Construction logistician and deputy head of mission, Sally Thomas: Life on assignment

12 Jul 2023

Sally Thomas has done 10 assignments with Médecins Sans Frontières (MSF). She has a degree in architecture and a diploma in project management. She started her career with MSF by working as a construction logistics manager on a project in Nairobi in 2009, and then went on to work in Nigeria, South Sudan, Haiti, Ethiopia, Iraq, Yemen. She then took the position of deputy head of mission in Syria and her most recent assignment was in Libya. She spoke to us about her work overseas and what the role of a logistician involves. 

What motivated you to work with MSF?  

I had been working full-time as an architect in Sydney for about seven years and was a bit disillusioned about the unfulfilling nature of the work and that the focus was on money, output and 12 hours a day behind a computer.  I studied architecture to create spaces and environments for people to interact and engage in, but I found myself in an industry dictated by developers. I spent almost one year searching for overseas work with an organisation and was finally accepted by MSF as a construction logistician.


How do you juggle going overseas on assignments and your regular work life?  

With difficulty, but it’s possible with generous friends and family who supported with accommodation and stored my belongings (which was reduced to almost nothing). I maintained good relations with past workplaces who gave me temporary work between field assignments.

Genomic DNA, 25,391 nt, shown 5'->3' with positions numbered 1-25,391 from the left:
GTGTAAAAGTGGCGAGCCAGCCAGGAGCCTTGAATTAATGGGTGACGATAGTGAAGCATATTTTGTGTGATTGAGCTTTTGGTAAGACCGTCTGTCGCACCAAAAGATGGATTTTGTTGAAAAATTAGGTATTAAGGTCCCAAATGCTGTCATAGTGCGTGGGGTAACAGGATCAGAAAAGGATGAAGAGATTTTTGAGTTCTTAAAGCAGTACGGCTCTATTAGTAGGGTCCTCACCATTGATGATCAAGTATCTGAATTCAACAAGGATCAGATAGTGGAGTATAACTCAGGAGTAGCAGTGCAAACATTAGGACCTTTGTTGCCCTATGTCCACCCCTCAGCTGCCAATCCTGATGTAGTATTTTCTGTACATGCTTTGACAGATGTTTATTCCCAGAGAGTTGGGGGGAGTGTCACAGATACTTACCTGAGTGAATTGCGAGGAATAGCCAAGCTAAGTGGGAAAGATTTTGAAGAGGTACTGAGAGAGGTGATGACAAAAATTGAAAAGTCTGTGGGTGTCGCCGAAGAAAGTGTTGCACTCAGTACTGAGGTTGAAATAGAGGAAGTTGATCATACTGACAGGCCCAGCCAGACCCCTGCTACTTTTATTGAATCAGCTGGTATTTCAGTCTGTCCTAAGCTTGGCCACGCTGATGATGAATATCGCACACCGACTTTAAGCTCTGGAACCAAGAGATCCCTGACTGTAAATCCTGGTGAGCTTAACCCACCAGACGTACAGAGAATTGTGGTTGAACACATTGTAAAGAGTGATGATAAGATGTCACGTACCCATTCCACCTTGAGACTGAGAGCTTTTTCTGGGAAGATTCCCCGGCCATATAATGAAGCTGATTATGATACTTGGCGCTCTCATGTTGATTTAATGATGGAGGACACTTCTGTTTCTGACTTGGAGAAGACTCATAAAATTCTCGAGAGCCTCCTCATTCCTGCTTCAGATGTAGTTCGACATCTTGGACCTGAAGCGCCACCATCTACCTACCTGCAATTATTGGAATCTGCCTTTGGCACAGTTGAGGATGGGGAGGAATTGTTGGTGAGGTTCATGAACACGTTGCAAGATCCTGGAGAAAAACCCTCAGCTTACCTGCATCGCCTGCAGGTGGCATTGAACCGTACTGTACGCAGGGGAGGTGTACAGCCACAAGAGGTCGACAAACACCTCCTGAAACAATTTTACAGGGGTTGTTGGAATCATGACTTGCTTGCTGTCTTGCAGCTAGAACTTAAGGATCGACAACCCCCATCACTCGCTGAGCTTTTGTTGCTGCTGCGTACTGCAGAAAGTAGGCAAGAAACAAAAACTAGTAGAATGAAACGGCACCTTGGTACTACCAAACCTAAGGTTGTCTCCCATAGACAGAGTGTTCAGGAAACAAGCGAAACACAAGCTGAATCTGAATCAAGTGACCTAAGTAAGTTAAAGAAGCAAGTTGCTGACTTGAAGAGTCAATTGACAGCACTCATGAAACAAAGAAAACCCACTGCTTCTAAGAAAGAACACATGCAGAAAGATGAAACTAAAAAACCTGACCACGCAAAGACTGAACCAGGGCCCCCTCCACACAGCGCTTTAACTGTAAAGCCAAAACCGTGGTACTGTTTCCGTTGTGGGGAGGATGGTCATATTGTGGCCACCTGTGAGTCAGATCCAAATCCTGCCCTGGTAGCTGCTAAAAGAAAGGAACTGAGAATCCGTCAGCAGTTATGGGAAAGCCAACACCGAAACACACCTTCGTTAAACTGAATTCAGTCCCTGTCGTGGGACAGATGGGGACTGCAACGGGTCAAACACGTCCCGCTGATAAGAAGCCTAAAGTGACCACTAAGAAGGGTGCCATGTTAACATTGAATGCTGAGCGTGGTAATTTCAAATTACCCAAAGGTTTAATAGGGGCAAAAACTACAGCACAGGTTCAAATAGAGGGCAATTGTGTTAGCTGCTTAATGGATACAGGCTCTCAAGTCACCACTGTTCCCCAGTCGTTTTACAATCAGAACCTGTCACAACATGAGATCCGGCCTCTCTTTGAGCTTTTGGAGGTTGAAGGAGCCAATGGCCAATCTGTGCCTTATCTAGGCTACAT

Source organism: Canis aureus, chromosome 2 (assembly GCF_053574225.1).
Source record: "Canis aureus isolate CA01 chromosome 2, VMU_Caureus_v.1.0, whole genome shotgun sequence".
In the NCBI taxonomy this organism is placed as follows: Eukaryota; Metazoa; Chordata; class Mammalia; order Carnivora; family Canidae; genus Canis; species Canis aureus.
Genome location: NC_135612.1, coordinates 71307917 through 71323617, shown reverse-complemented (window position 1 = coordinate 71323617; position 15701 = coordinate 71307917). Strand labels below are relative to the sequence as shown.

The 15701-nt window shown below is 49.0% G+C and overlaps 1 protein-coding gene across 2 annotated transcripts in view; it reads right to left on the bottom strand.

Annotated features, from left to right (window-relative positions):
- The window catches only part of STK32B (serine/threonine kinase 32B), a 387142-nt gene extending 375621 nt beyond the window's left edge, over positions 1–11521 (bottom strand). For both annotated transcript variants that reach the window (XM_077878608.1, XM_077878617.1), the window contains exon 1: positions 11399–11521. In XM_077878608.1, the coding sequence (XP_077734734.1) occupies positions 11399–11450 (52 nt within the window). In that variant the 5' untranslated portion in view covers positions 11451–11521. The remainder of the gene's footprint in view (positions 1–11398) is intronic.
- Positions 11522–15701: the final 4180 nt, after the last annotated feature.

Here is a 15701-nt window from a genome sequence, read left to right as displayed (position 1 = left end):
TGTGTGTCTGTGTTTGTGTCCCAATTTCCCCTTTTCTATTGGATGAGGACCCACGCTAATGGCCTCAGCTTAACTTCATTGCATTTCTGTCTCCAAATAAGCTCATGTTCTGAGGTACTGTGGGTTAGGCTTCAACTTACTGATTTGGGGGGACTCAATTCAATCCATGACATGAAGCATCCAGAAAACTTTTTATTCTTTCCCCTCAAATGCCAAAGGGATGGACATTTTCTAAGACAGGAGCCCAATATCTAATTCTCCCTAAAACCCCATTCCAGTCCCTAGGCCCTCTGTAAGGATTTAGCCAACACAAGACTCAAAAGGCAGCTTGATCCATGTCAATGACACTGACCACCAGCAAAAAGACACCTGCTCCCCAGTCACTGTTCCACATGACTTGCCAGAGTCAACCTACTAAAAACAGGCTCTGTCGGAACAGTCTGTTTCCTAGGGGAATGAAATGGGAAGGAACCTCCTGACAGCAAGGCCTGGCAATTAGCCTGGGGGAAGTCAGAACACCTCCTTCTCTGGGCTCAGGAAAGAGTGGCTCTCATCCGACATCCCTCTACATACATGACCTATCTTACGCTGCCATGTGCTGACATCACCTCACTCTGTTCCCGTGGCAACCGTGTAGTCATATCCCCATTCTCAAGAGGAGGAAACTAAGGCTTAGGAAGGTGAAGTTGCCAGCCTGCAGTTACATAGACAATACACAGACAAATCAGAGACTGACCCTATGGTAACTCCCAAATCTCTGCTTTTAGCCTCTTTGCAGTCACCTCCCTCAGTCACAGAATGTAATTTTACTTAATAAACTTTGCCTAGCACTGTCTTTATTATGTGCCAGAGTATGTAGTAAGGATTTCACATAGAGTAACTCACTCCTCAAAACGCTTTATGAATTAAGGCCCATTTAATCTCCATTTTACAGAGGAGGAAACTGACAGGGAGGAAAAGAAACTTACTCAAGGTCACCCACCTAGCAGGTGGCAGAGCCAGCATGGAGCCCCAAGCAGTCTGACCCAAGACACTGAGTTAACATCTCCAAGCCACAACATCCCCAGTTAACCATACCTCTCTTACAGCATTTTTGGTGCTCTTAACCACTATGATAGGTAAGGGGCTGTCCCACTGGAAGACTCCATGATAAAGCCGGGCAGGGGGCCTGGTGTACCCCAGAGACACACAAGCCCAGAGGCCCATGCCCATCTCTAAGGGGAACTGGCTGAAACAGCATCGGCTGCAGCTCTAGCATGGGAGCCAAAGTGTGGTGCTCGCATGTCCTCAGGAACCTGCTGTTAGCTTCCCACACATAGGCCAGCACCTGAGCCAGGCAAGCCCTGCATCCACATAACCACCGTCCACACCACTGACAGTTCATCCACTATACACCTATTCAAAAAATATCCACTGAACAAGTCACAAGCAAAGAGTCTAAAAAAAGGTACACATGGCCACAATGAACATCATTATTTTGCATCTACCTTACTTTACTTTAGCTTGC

Logisticians are essential team members in any MSF project, but’s it’s a role that people outside the organisation may not understand well. How would you describe the role of a logistician, and why is their work so essential?  

Generally, logisticians make everything happen. They allow the medical staff to focus on their work and not waste their time on finding supplies, creating a workspace for themselves and the patients. It is often said that when you do not notice the work that a logistician is doing then it means they are doing their job well! They are always thinking ahead of the needs of the team and the project, and quietly working in the background to create an efficient project.


Can you share one of your highlights during your time with MSF so far?  

My assignments have all been my favourite for different reasons, but building a 400sqm maternity hospital for a village in South Sudan in six months was amazing from a construction perspective. On that project, the changes we were able to make for the community in a short period of time helped ensure safe medical services for pregnant women. There were many social benefits for the village and the people including increased attendance at high school, and a realisation that if a woman was able to build a hospital in the middle of South Sudan, then almost anything is possible!  


What lessons have you learned from being on assignment with MSF?  

Never assume anything! I will never stop learning from different environments, cultures and people.  There are so many ways to accomplish one thing and it’s fascinating to learn the different ways to complete tasks. 

Sally Thomas on construction site in Haiti

Construction manager Sally Thomas on site.